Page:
Chain Gang All-Stars Book Club Questions and Discussion Guide

You know how sometimes in book club the book you read was so benign that you find yourselves with nothing to talk about? Yea nope, that won’t be happening here. In this book, Adjei-Brenyah has taken a sword (hammer, whip and sauce pan) to the prison industrial complex and shredded it to pieces. He’s presented complicated character motivations, a brutal dystopic set-up, and a tangled mess of ethical contradictions.

You will certainly not be at a loss for topics to discuss. But we’ll help you get started with these Chain Gang All-Stars book club questions. Our discussion guide will help you explore the book’s views of the business of incarceration, the cognitive dissonance of brutal entertainment, civil rights vs punishment, the barbarism of death, and corporate greed.

In addition to 10 Chain Gang All-Stars book club questions, the discussion guide also offers a synopsis of the plot, some selected reviews (do you agree or disagree with them?) and three related reads to add to your TBR pile.

Chain Gang All-Stars book club questions, with book cover.

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Chain Gang All-Stars Synopsis

(We always chose to provide the publisher synopsis because we feel that it’s worthwhile to discuss whether the official book description actually squared with your experience of the book.)

Chain Gang All-Stars, Nana Kwame Adjei-Brenyah

Loretta Thurwar and Hamara “Hurricane Staxxx” Stacker are the stars of Chain-Gang All-Stars, the cornerstone of CAPE, or Criminal Action Penal Entertainment, a highly-popular, highly-controversial, profit-raising program in America’s increasingly dominant private prison industry. It’s the return of the gladiators and prisoners are competing for the ultimate prize: their freedom.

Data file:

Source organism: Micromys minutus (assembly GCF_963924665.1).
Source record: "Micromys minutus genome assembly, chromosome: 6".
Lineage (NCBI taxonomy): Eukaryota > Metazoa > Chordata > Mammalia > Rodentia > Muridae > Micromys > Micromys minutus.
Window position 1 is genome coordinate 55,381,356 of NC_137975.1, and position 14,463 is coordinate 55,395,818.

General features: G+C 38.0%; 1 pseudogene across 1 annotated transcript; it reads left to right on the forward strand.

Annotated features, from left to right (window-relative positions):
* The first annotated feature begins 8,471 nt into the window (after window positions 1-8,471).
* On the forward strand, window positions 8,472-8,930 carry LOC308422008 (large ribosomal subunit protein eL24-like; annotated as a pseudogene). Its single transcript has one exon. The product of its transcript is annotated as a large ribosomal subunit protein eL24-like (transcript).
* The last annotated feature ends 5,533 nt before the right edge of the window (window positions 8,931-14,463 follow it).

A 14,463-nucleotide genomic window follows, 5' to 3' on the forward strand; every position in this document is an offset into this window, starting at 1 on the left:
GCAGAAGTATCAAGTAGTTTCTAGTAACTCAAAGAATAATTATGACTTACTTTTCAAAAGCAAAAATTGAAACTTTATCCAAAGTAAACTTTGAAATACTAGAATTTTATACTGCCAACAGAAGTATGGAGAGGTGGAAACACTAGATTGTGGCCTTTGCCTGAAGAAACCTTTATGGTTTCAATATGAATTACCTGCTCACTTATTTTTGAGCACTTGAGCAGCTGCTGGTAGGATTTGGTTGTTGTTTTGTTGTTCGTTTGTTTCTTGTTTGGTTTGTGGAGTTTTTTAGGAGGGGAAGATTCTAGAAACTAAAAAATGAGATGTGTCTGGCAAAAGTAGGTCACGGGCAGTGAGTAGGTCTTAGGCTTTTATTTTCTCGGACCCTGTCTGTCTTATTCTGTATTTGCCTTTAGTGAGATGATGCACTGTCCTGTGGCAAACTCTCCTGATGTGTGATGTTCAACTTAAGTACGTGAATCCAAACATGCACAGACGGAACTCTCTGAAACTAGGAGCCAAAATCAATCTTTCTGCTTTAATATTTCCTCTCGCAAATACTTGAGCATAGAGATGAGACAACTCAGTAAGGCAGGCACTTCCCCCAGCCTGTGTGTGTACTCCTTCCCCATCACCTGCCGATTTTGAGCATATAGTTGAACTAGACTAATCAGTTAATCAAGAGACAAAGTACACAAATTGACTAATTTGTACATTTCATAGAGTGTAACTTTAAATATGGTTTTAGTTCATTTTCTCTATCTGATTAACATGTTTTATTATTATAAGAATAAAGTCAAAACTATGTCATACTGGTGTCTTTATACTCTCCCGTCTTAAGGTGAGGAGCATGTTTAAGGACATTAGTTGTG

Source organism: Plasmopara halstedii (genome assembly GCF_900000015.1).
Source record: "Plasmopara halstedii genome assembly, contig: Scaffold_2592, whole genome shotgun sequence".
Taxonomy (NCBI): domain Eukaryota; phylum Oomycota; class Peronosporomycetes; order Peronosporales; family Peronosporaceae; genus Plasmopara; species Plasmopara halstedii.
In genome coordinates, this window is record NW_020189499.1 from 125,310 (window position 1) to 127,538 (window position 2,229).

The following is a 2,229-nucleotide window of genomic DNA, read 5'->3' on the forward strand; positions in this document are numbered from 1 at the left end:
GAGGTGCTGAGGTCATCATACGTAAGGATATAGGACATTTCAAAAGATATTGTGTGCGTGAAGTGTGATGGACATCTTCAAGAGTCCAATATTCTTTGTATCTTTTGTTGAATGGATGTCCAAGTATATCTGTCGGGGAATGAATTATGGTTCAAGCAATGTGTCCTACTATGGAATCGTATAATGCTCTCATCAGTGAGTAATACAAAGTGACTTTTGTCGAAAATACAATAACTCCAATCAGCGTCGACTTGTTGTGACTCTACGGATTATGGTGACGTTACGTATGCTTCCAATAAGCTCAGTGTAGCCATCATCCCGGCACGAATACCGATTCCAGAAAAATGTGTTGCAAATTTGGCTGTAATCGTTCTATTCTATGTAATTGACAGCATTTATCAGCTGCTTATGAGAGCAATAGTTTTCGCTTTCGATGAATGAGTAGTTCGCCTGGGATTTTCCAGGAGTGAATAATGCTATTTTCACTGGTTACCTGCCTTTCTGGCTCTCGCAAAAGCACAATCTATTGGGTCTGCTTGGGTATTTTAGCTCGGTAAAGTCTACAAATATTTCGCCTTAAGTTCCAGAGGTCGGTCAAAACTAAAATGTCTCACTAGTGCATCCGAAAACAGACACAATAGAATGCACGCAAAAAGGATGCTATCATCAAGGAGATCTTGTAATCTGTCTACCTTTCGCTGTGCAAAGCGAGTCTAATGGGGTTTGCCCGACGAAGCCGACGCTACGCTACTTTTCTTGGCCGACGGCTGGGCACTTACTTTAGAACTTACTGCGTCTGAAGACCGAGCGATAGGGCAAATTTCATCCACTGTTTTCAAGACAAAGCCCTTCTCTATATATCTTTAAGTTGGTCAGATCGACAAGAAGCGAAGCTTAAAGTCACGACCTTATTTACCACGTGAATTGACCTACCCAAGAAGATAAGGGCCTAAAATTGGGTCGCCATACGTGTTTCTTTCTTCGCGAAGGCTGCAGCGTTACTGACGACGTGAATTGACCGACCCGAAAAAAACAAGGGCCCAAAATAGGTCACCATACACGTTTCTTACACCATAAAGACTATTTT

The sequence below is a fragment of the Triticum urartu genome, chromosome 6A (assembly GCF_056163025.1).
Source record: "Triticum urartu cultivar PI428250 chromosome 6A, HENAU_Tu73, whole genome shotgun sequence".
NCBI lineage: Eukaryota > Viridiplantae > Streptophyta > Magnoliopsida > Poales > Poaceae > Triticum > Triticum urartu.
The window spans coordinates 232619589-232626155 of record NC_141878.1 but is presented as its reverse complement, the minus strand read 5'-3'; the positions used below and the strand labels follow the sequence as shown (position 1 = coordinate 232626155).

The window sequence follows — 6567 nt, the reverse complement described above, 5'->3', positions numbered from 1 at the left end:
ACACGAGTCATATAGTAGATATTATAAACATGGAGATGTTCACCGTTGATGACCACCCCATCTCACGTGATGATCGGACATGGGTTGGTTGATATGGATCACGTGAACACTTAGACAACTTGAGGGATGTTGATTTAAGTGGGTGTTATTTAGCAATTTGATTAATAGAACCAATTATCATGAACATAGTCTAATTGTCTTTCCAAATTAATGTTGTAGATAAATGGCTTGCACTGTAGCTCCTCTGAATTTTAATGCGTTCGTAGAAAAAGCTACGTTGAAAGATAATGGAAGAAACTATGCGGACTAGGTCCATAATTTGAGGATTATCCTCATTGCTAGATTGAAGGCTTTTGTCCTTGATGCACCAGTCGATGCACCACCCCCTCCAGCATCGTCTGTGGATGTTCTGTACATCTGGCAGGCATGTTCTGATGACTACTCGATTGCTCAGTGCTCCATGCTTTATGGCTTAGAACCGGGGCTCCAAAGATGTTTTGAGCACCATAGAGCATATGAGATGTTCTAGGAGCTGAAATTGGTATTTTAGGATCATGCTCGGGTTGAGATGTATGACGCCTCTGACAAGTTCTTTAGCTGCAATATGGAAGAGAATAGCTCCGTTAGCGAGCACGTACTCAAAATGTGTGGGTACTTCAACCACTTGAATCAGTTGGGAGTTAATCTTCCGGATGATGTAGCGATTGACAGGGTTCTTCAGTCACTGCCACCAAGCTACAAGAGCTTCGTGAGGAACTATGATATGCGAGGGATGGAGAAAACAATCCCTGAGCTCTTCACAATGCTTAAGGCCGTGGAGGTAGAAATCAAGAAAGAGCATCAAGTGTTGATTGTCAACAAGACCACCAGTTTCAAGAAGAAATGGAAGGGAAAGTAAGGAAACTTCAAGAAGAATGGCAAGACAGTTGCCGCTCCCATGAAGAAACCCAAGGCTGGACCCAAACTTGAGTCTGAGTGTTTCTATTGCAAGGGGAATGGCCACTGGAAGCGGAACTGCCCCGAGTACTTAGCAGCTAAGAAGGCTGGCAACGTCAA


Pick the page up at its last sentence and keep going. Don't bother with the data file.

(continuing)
In CAPE, prisoners travel as Links in Chain-Gangs, competing in death-matches for packed arenas with righteous protestors at the gates. Thurwar and Staxxx, both teammates and lovers, are the fan favorites. And if all goes well, Thurwar will be free in just a few matches, a fact she carries as heavily as her lethal hammer. As she prepares to leave her fellow Links, she considers how she might help preserve their humanity, in defiance of these so-called games, but CAPE’s corporate owners will stop at nothing to protect their status quo and the obstacles they lay in Thurwar’s path have devastating consequences.    

Moving from the Links in the field to the protestors to the CAPE employees and beyond, Chain-Gang All-Stars is a kaleidoscopic, excoriating look at the American prison system’s unholy alliance of systemic racism, unchecked capitalism, and mass incarceration, and a clear-eyed reckoning with what freedom in this country really means from a “new and necessary American voice” (Tommy Orange, The New York Times Book Review).

10 Chain Gang All-Stars Book Club Questions

These questions have been tailored to this book’s specific reading experience, but if you want more ideas, we also have an article with 101 generic book club questions.

  1. The book’s opening epigraph says, “I hope the universe loved you today” (Kendrick Lamar). Why do you think that the author chose this quote. What does it say about the story to come?
  2. The book offers frequent footnotes with factoids about the prison system. Why did the author choose to put them in? Did they add value to the story? Were they distracting? What did the factoids teach you about the American prison system?
  3. Rookie, Survivor, Cusp, Reaper, Harsh Reaper, Colossal, Grand Colossal, Freed.

    Progressing through the levels is almost a zero sum game and Thurwar is the only one to ever come close to truly earning Freed. Discuss how the structure of the games conspired to make progression nearly impossible. Do we have similar, nearly impossible hierarchical structures in our present society?
  4. From one of the fans– “The games gave people, who let’s face it, didn’t deserve shit on a stick, a chance to live, to compete, to see the country, to be a hero even”

    These characters were doing hard time for hard crimes. But do they not deserve at least some “shit on a stick”? Are the prisoners really being given a chance to live and be a hero? Or are the fans experiencing a form of group cognitive dissonance?
  5. The book offers a barely concealed satire at the corporate sponsor names like: Wal-stores, Sprivvy Wireless, WholeMarket, McFood, and LifeDepot. What did the notion of corporate sponsorship add to the satirical elements of the novel? And which of these corporate entities do you frequent the most?
  6. In our society, what sorts of entertainment do we have that resemble the blood sport of Chain Gang All-Stars? Or put another way, could our current culture buy-into the notion of prisoner death games?
  7. “In total, Thurwar had amassed enough BP that, as far as people deprived of freedom were concerned, she lived well”.